Tributary No. 2 enters Woods Creek approximately 9,000 feet upstream of the upper Niagara River.  As noted above, Tributary No. 2 was not analyzed in this study.  However, from the Woods Creek analysis it appears that Tributary No. 2 will be influenced by water levels of the upper Niagara River for Niagara River water levels higher than the annual minimum.  Tributary No. 3 enters Woods Creek upstream of the location where upper Niagara River water levels were found to influence Woods Creek.  Therefore, Tributary No. 3 is not influenced by upper Niagara River water levels. 

3.2.2        Gun Creek

Figure 3.2.2-1 illustrates Gun Creek tributary reaches that are influenced by the different upper Niagara River water surface elevations.  Water surface profiles are provided on Figure 3.2.2-2. 

Gun Creek is located in the Town of Grand Island and has an estimated median annual flow of 2.7 cfs at the mouth.  For the median annual flow and all five upper Niagara River water level conditions, the hydraulic analysis indicates that Niagara River water levels could influence Gun Creek water levels for approximately 4,100 feet upstream of the mouth, a point downstream of the Ransom Road crossing.  The upstream influence of Niagara River water level fluctuations on Gun Creek water levels is limited by a steep profile in Gun Creek between 2,900 feet and 4,200 feet upstream of the mouth.

3.2.3        Spicer Creek

Figure 3.2.3-1 illustrates the reaches of Spicer Creek that are influenced by upper Niagara River water surface elevations.  Water surface profiles are provided on Figure 3.2.3-2. 

Spicer Creek is located in the Town of Grand Island.  The creek has an estimated median annual flow of 2.4 cfs at the mouth.  At the median flow, the length of Spicer Creek influenced by upper Niagara River water level varies from a short distance of 600 feet for the annual minimum condition to 4,600 feet for the annual maximum condition.  The hydraulic model estimated for the median and the 5% exceedance upper Niagara River water levels that the affected Spicer Creek reach had a length of approximately 2,600 feet.  This distance is slightly more than half of the maximum extent of 4,600 feet influenced by the annual maximum upper Niagara River water level, a location that is near Whitehaven Road.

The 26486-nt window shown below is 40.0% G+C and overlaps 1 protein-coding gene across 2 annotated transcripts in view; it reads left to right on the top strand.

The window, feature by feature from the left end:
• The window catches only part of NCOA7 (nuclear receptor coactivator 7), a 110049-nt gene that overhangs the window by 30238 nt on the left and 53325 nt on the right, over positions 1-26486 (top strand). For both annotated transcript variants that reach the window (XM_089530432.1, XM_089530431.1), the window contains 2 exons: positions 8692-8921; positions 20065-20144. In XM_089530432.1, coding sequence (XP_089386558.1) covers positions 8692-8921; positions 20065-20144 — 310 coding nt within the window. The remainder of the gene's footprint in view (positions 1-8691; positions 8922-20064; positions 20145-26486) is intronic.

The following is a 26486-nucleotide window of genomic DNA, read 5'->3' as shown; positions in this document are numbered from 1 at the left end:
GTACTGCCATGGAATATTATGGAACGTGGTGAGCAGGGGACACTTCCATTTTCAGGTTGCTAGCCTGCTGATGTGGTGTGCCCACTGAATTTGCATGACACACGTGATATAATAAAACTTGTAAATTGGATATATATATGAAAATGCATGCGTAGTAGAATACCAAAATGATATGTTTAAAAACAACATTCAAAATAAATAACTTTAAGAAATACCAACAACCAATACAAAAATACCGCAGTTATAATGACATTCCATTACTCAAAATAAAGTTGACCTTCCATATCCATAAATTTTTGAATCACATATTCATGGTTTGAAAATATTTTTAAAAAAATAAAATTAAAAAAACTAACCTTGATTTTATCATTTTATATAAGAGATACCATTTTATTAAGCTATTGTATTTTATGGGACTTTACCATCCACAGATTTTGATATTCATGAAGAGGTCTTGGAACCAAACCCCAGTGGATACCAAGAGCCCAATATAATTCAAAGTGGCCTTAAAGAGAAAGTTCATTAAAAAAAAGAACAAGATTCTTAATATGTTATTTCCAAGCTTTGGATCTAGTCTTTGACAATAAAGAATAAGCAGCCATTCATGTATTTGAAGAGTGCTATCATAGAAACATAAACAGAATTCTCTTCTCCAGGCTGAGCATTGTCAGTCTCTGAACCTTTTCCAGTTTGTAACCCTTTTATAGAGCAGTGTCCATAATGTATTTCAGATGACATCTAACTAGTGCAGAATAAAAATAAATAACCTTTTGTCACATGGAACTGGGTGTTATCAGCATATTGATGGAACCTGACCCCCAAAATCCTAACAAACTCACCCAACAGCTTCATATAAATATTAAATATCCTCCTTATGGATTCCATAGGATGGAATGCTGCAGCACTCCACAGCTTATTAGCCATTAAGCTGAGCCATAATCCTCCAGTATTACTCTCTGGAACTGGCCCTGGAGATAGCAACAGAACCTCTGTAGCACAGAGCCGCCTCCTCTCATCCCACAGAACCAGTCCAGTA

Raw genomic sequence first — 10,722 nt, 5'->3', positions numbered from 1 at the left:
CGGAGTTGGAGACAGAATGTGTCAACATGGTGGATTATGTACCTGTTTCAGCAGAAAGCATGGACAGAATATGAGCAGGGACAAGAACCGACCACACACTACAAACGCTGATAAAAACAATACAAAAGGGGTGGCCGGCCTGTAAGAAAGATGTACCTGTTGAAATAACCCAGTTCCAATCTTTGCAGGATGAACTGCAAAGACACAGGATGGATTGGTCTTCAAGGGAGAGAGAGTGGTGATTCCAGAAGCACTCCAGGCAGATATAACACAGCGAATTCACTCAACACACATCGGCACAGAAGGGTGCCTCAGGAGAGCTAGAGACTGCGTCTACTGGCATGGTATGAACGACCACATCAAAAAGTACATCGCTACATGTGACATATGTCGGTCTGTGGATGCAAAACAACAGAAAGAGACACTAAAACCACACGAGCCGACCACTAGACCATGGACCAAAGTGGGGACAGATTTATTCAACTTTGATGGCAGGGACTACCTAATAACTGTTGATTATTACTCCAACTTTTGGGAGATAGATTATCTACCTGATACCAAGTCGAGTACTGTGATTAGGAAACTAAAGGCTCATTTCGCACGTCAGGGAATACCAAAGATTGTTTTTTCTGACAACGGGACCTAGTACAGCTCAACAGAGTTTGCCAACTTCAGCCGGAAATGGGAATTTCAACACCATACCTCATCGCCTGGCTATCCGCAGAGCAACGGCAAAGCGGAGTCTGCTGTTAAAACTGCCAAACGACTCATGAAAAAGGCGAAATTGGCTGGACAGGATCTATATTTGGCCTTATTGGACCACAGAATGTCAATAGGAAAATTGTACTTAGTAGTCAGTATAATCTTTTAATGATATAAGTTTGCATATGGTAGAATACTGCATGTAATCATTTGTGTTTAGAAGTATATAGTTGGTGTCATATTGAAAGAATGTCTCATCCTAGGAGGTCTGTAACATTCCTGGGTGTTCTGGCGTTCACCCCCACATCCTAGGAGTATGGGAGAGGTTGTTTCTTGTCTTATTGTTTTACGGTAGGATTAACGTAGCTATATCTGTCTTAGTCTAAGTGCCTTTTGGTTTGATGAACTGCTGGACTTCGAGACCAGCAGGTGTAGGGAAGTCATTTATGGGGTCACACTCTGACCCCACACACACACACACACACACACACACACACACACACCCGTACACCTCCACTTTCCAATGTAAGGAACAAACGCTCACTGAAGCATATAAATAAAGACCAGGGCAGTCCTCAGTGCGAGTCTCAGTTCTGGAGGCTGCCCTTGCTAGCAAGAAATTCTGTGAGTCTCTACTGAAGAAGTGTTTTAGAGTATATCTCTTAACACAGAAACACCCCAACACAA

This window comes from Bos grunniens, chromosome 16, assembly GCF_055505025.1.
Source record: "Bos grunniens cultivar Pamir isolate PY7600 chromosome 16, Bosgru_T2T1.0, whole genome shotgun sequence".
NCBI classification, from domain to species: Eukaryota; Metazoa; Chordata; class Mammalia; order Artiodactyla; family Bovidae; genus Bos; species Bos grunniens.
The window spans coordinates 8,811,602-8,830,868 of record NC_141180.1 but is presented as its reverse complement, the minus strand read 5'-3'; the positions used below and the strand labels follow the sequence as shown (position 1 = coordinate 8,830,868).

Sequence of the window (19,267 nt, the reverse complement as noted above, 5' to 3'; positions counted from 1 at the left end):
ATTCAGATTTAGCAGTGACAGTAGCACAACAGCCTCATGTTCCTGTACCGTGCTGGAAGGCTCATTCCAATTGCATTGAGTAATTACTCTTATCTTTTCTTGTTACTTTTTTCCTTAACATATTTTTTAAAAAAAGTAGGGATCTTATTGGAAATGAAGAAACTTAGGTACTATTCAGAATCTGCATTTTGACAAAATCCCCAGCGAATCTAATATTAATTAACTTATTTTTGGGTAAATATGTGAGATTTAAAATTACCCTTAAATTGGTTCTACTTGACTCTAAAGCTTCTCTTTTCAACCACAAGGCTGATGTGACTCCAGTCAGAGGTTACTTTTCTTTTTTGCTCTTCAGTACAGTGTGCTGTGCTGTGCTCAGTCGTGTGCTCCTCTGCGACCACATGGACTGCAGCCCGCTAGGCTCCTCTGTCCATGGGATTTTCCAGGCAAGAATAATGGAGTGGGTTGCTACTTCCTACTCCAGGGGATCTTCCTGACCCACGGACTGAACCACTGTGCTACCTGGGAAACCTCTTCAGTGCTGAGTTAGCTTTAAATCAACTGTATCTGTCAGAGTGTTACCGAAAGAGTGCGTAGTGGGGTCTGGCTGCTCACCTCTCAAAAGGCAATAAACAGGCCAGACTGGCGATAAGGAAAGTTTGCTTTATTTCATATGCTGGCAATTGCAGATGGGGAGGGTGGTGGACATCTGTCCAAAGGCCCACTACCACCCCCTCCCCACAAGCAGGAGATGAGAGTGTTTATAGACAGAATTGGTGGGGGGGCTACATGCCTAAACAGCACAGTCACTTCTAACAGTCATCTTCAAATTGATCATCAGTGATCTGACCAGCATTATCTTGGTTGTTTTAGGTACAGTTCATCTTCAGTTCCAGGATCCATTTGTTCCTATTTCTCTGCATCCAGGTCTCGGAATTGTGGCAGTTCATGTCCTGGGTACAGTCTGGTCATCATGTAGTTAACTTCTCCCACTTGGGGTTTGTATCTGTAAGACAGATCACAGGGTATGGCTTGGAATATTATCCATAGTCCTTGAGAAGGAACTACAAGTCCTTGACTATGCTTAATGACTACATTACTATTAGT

3.2.4        Cayuga Creek

Figure 3.2.4-1 illustrates the reaches of Cayuga Creek that are influenced by upper Niagara River water surface elevations.  Water surface profiles are provided on Figure 3.2.4-2. 

The mouth of Cayuga Creek is located in the City of Niagara Falls.  The creek also flows in the Towns of Niagara, Wheatfield, and Lewiston.  Cayuga Creek's largest tributary, Bergholtz Creek, was also studied (see Section 3.2.5) and enters Cayuga Creek approximately 5,600 feet upstream of the upper Niagara River. 

Cayuga Creek has an estimated median annual median flow of 27.5 cfs at its confluence with the Niagara River and an estimated median annual flow of 10.7 cfs upstream of the Bergholtz Creek confluence.